St. Louis Motor Company

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St. Louis Motor Carriage Company
St. Louis Motor Car Company
Founded1898; 125 years ago (1898)
FounderGeorge Preston Dorris and John L. French
Defunct1907; 116 years ago (1907)
Area served
United States
Key people
George Dorris, John French, Jesse French Sr., Jesse French Jr.
Production output
1,793 (1899-1907)
1901 St. Louis at National Museum of Transportation

St. Louis Motor Carriage Company was a manufacturer of automobiles at 1211–13 North Vandeventer Avenue in St. Louis, Missouri, founded by George Preston Dorris (later credited with developing and patenting the float-carburetor) and John L. French in 1898, with French taking charge of marketing and Dorris heading engineering and production. St. Louis Motor Carriage was the first of many St. Louis automakers and produced automobiles from 1899 to 1907.[1][2]


George Dorris was an automotive pioneer who built his first experimental car in 1895 in Nashville. John French also from Nashville, involved his family and Jesse French, Sr. put up most of the money needed to form St. Louis Motor Carriage Company. A new purpose built factory was built in St. Louis.[1]

St. Louis, Missouri[edit]

The first St. Louis models had single and twin-cylinder engines, chain drive and a steering lever for steering. In 1901 there were five models to choose from; single-cylinder models from 7hp to 10hp and two-cylinder models from 15hp to 25hp. Prices started at $1,000, equivalent to $35,176 in 2022.[1]

In 1900, John French drove a St. Louis on the first automobile trip between St. Louis and Chicago. In 1901 he was one of only three drivers to finish in a New York-to-Buffalo race.[3]

In 1902 a steering wheel was introduced. A new model was a 35hp four-cylinder engine touring car was available for one year only. The single and twin-cylinder engines remained in production. By 1904 there were two models with single-cylinder engines, the runabout and tonneau . A 24hp three-cylinder engine was introduced with a tonneau body.[1][4]

In 1905 the cars consisted of a choice of a 12hp with a single-cylinder engine, 16hp with a two-cylinder engine or 20/24hp with a three-cylinder engine. All models had an 86-inch wheelbase with a side-entrance tonneau body.[1]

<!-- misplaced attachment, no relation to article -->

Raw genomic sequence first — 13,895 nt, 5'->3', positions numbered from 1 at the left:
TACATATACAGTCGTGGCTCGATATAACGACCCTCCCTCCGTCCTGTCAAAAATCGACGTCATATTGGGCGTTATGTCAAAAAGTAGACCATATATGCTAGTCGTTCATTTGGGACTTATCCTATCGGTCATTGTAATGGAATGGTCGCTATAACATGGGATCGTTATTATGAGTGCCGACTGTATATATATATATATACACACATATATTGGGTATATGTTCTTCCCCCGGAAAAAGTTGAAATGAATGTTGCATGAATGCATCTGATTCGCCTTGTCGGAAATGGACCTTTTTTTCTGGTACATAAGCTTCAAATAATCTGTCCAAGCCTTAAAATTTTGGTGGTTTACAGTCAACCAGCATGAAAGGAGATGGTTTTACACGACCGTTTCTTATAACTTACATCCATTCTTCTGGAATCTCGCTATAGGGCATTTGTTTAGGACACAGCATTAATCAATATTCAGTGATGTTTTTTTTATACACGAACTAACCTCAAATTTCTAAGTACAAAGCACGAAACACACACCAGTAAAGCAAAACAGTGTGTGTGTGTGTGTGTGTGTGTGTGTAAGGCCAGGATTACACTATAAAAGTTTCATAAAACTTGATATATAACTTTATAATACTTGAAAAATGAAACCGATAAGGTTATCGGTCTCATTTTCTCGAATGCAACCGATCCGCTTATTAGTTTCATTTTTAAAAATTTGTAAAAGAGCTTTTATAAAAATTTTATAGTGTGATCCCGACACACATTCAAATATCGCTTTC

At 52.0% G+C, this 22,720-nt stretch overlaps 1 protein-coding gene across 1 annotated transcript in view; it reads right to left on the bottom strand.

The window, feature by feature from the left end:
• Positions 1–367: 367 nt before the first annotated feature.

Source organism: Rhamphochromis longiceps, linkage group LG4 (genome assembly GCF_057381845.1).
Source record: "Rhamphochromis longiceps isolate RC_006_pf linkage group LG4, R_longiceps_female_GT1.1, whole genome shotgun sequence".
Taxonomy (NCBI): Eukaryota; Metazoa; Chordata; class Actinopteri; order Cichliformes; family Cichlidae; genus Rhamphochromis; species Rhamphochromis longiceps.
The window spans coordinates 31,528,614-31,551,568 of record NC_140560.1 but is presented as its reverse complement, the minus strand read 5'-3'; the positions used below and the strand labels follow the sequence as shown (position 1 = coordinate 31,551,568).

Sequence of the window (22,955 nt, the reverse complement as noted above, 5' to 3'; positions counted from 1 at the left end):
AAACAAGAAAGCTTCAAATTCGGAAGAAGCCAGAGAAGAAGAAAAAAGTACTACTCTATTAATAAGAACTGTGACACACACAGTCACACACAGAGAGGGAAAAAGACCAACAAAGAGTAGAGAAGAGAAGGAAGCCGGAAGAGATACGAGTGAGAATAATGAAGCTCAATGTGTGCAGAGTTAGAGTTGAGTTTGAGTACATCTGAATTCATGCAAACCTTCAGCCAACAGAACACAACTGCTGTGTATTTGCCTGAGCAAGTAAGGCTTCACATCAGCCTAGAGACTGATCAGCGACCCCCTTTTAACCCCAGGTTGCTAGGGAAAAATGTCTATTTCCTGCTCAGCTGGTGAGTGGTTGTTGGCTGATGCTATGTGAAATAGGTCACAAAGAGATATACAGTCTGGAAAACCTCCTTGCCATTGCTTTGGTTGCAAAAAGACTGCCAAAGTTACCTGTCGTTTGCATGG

Peoria, Illinois[edit]

The St. Louis Motor Carriage Company moved to Peoria, Illinois in 1905 and became the St. Louis Motor Car Company. A new three-story factory on 10 acres was constructed. George Dorris started his own car company, the Dorris Motor Car Company, in the former St. Louis Motor Carriage plant in 1906[5] Dorris motor cars were in production until 1926.[6]

From 1906 all St. Louis cars had a four-cylinder engine with a drive-shaft. The models received Roman numerals as designations. The Type XV had an engine rated at 30/34hp and a wheelbase of 104-inches. The Type XVI had a more powerful 32/36hp engine on a longer 108-inch wheelbase. Both were touring cars with five seats.[1]

In 1907 there were three models to choose from; Type XVII had a 35hp engine and was designed as a two-seater runabout. The Type XVIII was identical except for being a five-seat touring car. The Type XIX had an engine with 45/50 hp and a wheelbase of 112-inches. It was available as a touring car with five or seven seats. From 1906 all cars were priced in the $2,000 range with the Tye XIX priced at $3,000, equivalent to $62,814 in 2022.[1]

With the cost of the expansion, in July 1907, Jesse French, Jr. reported the company was financially in trouble. In August, St. Louis Motor Car Company was in Receivership and the Panic of 1907 dried up any rescue financing. By December, the factory was sold for $10,000.[1]


See also[edit]

External links[edit]


  1. ^ a b c d e f g h Kimes, Beverly Rae; Clark Jr., Henry Austin (1996). Standard Catalog of American Cars 1805-1942 (3rd ed.). Krause Publications. ISBN 978-0-87341-428-9.
  2. ^ St.Louis Post-Dispatch January 13, 2004
  3. ^ St.Louis Post-Dispatch January 13, 2004
  4. ^ Frank Leslie's Popular Monthly January 1904
  5. ^
  6. ^ St.Louis Post-Dispatch January 13, 2004